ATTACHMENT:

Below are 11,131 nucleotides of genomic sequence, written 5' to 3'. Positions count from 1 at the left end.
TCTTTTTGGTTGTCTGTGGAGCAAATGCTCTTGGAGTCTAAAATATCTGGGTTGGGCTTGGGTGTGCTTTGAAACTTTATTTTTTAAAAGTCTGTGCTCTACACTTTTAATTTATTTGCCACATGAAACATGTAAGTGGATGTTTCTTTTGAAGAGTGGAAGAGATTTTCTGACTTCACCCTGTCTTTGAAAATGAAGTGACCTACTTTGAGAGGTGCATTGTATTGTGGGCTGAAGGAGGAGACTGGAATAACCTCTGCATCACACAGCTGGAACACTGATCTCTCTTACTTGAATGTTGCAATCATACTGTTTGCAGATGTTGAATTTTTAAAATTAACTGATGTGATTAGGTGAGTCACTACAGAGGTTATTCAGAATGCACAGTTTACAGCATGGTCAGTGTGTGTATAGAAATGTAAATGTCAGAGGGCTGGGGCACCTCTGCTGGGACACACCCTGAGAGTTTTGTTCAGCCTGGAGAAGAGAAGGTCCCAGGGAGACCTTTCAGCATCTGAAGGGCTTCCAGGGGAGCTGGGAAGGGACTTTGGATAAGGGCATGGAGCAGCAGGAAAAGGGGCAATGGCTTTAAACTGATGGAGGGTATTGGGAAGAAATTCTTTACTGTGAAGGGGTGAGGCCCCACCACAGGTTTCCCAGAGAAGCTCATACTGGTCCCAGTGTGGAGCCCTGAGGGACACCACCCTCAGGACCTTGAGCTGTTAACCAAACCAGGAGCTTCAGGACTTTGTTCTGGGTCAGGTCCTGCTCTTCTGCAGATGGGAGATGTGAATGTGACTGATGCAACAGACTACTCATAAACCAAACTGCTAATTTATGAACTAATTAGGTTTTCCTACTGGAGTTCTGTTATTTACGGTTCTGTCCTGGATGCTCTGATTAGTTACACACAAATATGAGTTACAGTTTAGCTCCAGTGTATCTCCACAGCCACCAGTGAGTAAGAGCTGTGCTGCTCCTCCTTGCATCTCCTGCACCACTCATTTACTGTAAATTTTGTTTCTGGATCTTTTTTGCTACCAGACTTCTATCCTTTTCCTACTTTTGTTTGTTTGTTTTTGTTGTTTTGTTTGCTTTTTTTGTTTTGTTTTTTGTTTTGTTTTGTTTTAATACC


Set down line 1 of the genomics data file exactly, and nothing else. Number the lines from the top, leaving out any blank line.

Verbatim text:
Below are 11,131 nucleotides of genomic sequence, written 5' to 3'. Positions count from 1 at the left end.